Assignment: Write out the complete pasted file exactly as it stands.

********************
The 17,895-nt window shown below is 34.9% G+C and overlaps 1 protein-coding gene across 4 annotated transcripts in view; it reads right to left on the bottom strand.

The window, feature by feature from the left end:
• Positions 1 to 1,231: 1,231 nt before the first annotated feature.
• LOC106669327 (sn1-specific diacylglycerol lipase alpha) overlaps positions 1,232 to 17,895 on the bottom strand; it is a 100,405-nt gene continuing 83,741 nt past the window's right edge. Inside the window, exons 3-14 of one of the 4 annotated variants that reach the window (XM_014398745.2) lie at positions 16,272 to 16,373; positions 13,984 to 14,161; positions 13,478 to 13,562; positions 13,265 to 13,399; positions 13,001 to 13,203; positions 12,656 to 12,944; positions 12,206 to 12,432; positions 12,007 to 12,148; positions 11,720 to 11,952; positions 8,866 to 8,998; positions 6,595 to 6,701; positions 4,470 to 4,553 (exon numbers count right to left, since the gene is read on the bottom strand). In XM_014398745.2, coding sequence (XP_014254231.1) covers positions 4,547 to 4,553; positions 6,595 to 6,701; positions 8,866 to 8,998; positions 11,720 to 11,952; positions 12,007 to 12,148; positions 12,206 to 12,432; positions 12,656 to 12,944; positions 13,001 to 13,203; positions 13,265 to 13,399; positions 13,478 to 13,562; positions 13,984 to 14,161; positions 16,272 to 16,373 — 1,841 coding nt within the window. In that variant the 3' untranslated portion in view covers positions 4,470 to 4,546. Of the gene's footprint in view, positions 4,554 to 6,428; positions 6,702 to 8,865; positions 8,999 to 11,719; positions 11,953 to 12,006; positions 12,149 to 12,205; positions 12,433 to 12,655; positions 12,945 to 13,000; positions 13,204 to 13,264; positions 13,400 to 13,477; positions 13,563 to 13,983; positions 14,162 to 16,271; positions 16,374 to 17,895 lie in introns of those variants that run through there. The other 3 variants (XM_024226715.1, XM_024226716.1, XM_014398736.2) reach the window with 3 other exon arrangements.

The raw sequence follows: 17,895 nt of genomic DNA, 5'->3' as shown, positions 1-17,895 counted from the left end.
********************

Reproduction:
The 17,895-nt window shown below is 34.9% G+C and overlaps 1 protein-coding gene across 4 annotated transcripts in view; it reads right to left on the bottom strand.

The window, feature by feature from the left end:
• Positions 1 to 1,231: 1,231 nt before the first annotated feature.
• LOC106669327 (sn1-specific diacylglycerol lipase alpha) overlaps positions 1,232 to 17,895 on the bottom strand; it is a 100,405-nt gene continuing 83,741 nt past the window's right edge. Inside the window, exons 3-14 of one of the 4 annotated variants that reach the window (XM_014398745.2) lie at positions 16,272 to 16,373; positions 13,984 to 14,161; positions 13,478 to 13,562; positions 13,265 to 13,399; positions 13,001 to 13,203; positions 12,656 to 12,944; positions 12,206 to 12,432; positions 12,007 to 12,148; positions 11,720 to 11,952; positions 8,866 to 8,998; positions 6,595 to 6,701; positions 4,470 to 4,553 (exon numbers count right to left, since the gene is read on the bottom strand). In XM_014398745.2, coding sequence (XP_014254231.1) covers positions 4,547 to 4,553; positions 6,595 to 6,701; positions 8,866 to 8,998; positions 11,720 to 11,952; positions 12,007 to 12,148; positions 12,206 to 12,432; positions 12,656 to 12,944; positions 13,001 to 13,203; positions 13,265 to 13,399; positions 13,478 to 13,562; positions 13,984 to 14,161; positions 16,272 to 16,373 — 1,841 coding nt within the window. In that variant the 3' untranslated portion in view covers positions 4,470 to 4,546. Of the gene's footprint in view, positions 4,554 to 6,428; positions 6,702 to 8,865; positions 8,999 to 11,719; positions 11,953 to 12,006; positions 12,149 to 12,205; positions 12,433 to 12,655; positions 12,945 to 13,000; positions 13,204 to 13,264; positions 13,400 to 13,477; positions 13,563 to 13,983; positions 14,162 to 16,271; positions 16,374 to 17,895 lie in introns of those variants that run through there. The other 3 variants (XM_024226715.1, XM_024226716.1, XM_014398736.2) reach the window with 3 other exon arrangements.

The raw sequence follows: 17,895 nt of genomic DNA, 5'->3' as shown, positions 1-17,895 counted from the left end.